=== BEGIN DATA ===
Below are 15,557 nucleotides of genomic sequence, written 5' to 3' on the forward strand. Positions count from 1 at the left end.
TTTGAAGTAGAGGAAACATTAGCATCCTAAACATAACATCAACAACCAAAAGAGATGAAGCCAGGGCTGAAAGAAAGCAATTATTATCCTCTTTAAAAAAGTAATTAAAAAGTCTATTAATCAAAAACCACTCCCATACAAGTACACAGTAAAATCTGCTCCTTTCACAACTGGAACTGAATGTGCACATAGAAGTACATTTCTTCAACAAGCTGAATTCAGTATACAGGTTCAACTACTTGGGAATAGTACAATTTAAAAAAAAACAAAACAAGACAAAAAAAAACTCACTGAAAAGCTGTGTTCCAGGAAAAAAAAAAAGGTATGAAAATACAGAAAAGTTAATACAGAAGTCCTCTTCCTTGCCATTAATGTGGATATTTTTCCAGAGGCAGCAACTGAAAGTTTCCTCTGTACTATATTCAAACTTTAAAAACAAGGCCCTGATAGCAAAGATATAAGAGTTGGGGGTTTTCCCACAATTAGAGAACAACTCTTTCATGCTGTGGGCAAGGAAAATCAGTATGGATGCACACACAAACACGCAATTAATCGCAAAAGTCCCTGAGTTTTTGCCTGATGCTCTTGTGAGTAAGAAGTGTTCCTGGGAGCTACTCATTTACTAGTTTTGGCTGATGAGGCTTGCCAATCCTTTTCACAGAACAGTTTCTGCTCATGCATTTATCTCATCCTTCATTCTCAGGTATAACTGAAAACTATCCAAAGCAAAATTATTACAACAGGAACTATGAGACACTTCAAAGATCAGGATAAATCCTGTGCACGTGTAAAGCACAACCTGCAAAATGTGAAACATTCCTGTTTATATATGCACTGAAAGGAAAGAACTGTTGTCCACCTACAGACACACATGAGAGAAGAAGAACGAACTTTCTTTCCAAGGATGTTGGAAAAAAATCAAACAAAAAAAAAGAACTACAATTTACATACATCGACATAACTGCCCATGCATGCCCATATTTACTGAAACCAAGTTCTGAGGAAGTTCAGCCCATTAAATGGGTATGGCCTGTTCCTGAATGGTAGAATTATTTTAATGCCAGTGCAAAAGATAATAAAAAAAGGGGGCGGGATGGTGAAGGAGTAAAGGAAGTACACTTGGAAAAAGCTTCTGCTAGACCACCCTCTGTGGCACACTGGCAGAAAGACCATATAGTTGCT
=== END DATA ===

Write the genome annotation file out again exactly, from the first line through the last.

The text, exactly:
Below are 15,557 nucleotides of genomic sequence, written 5' to 3' on the forward strand. Positions count from 1 at the left end.
TTTGAAGTAGAGGAAACATTAGCATCCTAAACATAACATCAACAACCAAAAGAGATGAAGCCAGGGCTGAAAGAAAGCAATTATTATCCTCTTTAAAAAAGTAATTAAAAAGTCTATTAATCAAAAACCACTCCCATACAAGTACACAGTAAAATCTGCTCCTTTCACAACTGGAACTGAATGTGCACATAGAAGTACATTTCTTCAACAAGCTGAATTCAGTATACAGGTTCAACTACTTGGGAATAGTACAATTTAAAAAAAAACAAAACAAGACAAAAAAAAACTCACTGAAAAGCTGTGTTCCAGGAAAAAAAAAAAGGTATGAAAATACAGAAAAGTTAATACAGAAGTCCTCTTCCTTGCCATTAATGTGGATATTTTTCCAGAGGCAGCAACTGAAAGTTTCCTCTGTACTATATTCAAACTTTAAAAACAAGGCCCTGATAGCAAAGATATAAGAGTTGGGGGTTTTCCCACAATTAGAGAACAACTCTTTCATGCTGTGGGCAAGGAAAATCAGTATGGATGCACACACAAACACGCAATTAATCGCAAAAGTCCCTGAGTTTTTGCCTGATGCTCTTGTGAGTAAGAAGTGTTCCTGGGAGCTACTCATTTACTAGTTTTGGCTGATGAGGCTTGCCAATCCTTTTCACAGAACAGTTTCTGCTCATGCATTTATCTCATCCTTCATTCTCAGGTATAACTGAAAACTATCCAAAGCAAAATTATTACAACAGGAACTATGAGACACTTCAAAGATCAGGATAAATCCTGTGCACGTGTAAAGCACAACCTGCAAAATGTGAAACATTCCTGTTTATATATGCACTGAAAGGAAAGAACTGTTGTCCACCTACAGACACACATGAGAGAAGAAGAACGAACTTTCTTTCCAAGGATGTTGGAAAAAAATCAAACAAAAAAAAAGAACTACAATTTACATACATCGACATAACTGCCCATGCATGCCCATATTTACTGAAACCAAGTTCTGAGGAAGTTCAGCCCATTAAATGGGTATGGCCTGTTCCTGAATGGTAGAATTATTTTAATGCCAGTGCAAAAGATAATAAAAAAAGGGGGCGGGATGGTGAAGGAGTAAAGGAAGTACACTTGGAAAAAGCTTCTGCTAGACCACCCTCTGTGGCACACTGGCAGAAAGACCATATAGTTGCT